Monday, November 11

Mathematician, religious scholar John Lennox to meld science, religion in Veritas Forum “˜Christianity and the Tooth Fairy’

John Lennox

John Lennox

Alexia Boyarsky / Daily Bruin

The Veritas Forum
Today, 7:30 p.m.
Korn Convocation C314

John Lennox discusses science and faith at

When scientists design an experiment that has a hypothesis and expected results, they base the experiment on the assumption of an organized universe.

However, many modern scientists also view their fields as being devoid of religion or faith.

For mathematician and religious scholar John Lennox, this is a modern paradox.

“If you’re going to do science, you’ve got to start by assuming that … there are laws and order to be discovered,” Lennox said. “If you believe in a creator, you expect there to be law coming from an intelligent creator. It seems to me that the two things fit together.”

Lennox, who teaches at the University of Oxford, will be questioned on the relationship between science, religion and the truth behind God at today’s Veritas Forum, called “Christianity and the Tooth Fairy.”

The Veritas Forum, which was started at Harvard in 1992 and came to UCLA in 2001, is aimed at allowing students to talk about religion in an open setting.

Lennox, who was born and raised in Northern Ireland, was raised in a devout Christian family, albeit one that encouraged him to think outside of the religion and pursue his own meaning of truth, he said.

“(My parents) allowed me to think very widely, and I’ve always been interested in the bigger questions, and been aware that I come from a Christian background,” he said.

Lennox later attended Cambridge University, where he earned a doctorate in mathematics.

While at Cambridge, Lennox attended the last series of lectures given by author and religious scholar C. S. Lewis.

A lifelong fan of Lewis’ work, Lennox said that his father introduced him to Lewis’ writing when he was younger. It has remained with him ever since.

“The clarity of his logic appealed to my mathematical mind,” he said. “The memory (of him lecturing) is a very vivid memory, but it is the impact of his writing that has stayed with me and still does. I still read his stuff.”

The forum’s title reflects how, similar to the tooth fairy or other mythical creatures, people know about God and Christianity, but the existence of each is difficult to prove empirically, said Sung Yeo, the forum’s presenter coordinator.

“The forum will center around the question of why is Christianity true, when we think that Zeus or Thor aren’t,” Yeo said.

The format will follow a question-and-answer style. UCLA law Professor Emeritus Daniel Lowenstein will lead a discussion with Lennox, and audience members will have an opportunity to pitch in. The professor’s questions, which have not been shared with Lennox, will drive the discussion, Yeo said.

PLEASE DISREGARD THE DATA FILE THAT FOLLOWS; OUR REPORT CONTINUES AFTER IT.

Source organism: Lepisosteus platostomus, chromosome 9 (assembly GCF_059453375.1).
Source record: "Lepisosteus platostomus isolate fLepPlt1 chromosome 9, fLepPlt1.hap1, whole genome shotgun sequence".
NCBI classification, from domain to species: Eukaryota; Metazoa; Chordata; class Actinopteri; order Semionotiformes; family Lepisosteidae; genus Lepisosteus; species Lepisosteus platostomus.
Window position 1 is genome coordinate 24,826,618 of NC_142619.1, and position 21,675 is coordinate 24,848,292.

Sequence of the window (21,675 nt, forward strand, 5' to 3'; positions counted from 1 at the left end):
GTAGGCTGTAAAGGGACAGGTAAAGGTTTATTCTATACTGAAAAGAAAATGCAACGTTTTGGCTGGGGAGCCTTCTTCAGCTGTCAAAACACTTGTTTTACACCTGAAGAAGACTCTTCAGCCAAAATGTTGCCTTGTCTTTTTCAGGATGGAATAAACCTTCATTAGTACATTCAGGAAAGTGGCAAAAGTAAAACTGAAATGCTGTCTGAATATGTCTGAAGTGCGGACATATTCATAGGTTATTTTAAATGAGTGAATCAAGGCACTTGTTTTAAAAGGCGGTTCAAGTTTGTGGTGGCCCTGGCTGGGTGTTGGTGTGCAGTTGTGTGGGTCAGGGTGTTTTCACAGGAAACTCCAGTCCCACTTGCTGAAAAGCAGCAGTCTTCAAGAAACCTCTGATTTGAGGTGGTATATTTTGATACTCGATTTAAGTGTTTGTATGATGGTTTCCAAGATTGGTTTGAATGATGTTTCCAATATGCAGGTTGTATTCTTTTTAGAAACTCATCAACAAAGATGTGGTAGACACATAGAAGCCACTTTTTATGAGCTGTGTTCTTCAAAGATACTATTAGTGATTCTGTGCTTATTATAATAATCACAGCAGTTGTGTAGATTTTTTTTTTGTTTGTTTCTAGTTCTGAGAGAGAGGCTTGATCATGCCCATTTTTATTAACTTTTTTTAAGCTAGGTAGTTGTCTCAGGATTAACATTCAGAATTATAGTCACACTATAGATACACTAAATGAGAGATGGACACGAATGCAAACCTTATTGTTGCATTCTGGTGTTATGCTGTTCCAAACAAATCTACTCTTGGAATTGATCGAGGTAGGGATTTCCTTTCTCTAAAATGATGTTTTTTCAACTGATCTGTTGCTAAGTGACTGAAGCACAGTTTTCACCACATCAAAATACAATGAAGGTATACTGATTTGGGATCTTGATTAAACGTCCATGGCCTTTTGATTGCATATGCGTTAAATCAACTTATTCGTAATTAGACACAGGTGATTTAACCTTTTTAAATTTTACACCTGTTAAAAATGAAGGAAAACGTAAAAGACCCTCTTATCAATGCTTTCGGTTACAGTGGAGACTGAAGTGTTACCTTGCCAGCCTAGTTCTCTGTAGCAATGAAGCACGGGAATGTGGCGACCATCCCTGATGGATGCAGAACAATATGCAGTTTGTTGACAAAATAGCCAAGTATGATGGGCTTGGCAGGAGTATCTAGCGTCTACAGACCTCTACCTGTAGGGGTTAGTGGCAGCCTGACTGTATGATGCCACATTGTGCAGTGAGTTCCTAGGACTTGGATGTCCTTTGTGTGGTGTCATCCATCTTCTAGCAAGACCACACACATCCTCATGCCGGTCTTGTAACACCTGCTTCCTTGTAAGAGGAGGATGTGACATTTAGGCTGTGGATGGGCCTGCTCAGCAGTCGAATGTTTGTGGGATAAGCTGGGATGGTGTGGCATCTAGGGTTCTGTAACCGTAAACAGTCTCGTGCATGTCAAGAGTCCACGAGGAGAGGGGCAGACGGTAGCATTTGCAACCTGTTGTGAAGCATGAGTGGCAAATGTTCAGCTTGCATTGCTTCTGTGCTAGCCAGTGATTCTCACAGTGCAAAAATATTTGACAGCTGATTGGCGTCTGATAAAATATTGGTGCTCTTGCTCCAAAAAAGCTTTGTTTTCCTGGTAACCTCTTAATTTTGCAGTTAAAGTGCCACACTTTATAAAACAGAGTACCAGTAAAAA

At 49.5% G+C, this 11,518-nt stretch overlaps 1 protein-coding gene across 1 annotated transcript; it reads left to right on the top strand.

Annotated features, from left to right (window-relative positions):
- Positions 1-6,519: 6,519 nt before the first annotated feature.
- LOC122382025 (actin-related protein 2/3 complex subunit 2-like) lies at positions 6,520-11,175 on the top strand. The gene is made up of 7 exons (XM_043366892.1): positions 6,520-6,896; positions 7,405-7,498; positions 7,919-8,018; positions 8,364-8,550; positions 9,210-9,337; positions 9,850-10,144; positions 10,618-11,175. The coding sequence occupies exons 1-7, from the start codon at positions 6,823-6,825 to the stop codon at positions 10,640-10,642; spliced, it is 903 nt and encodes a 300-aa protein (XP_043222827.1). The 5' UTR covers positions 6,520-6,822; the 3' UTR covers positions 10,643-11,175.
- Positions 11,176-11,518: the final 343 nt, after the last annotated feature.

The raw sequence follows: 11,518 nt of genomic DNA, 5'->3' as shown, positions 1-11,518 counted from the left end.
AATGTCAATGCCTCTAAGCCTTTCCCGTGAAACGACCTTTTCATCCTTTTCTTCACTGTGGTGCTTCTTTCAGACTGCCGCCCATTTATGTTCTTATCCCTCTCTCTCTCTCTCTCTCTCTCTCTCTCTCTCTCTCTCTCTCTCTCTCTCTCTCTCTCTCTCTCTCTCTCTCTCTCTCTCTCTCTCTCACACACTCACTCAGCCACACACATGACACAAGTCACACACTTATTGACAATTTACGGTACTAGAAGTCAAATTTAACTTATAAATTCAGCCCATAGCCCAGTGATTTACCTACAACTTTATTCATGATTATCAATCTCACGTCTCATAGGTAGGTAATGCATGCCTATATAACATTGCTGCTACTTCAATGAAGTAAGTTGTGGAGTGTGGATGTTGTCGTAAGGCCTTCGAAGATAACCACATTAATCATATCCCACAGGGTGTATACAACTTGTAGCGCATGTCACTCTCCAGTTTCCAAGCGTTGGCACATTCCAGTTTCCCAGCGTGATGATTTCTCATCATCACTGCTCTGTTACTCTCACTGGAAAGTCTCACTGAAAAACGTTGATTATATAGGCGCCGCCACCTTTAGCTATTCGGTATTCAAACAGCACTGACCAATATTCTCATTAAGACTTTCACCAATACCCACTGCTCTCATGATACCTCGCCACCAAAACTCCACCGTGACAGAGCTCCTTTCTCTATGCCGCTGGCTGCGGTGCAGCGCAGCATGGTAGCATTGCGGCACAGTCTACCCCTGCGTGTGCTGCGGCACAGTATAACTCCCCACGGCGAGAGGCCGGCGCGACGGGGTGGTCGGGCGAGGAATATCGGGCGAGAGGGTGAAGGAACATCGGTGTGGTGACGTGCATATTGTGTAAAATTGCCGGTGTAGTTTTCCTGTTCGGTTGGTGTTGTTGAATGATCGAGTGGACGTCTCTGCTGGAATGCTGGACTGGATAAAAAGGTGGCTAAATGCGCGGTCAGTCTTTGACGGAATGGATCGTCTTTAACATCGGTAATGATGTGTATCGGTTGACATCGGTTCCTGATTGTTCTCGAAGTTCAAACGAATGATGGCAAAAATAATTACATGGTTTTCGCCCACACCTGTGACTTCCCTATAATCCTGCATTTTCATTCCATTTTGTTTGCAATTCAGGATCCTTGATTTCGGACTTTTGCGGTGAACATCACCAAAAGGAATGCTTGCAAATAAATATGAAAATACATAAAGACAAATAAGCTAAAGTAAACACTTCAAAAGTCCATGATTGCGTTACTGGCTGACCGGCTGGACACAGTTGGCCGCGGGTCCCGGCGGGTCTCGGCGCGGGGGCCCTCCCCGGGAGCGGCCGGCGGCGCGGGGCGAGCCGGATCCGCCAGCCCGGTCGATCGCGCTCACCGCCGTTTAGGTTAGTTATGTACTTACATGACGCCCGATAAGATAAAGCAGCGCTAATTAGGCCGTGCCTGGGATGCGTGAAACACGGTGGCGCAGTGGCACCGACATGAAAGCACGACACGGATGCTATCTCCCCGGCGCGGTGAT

Lowenstein said because of his lack of expertise in religion, he believes he will ask questions that will clarify Lennox’s beliefs to non-religious members of the audience.

“I’m not somebody with particular expertise, but I gather that they didn’t want two experts talking about religion,” he said. “They wanted someone more naive to bring out Professor Lennox’s beliefs.”

Lowenstein, who was raised in a secular Jewish household but is now agnostic, said that while there is no clear connection between law and religion, his desire to find “what is true, what is beautiful and what is good” drives his interest in religion.

Both Lennox and Lowenstein said religion should be an important subject for universities because so many of the humanities topics that are learned in college are profoundly influenced by the Christian faith.

“You can’t deny that first Judaism and then Christianity are centrally involved in how the West has thought about the truth, the good and the beautiful,” Lowenstein said. “You can’t begin to understand Western history and civilization without having some idea of religious beliefs.”

Although he said he is not an expert on religion, Lowenstein attends a Bible study group on a weekly basis to expand his knowledge of the scriptures in relation to literature and philosophy.

“Science generally doesn’t tell us much about what is good or what is beautiful,” Lowenstein said. “A university must have science as a core, but it also must have various other elements which provide meaning.”

With reports by Jeffrey Scott, Radio reporter.

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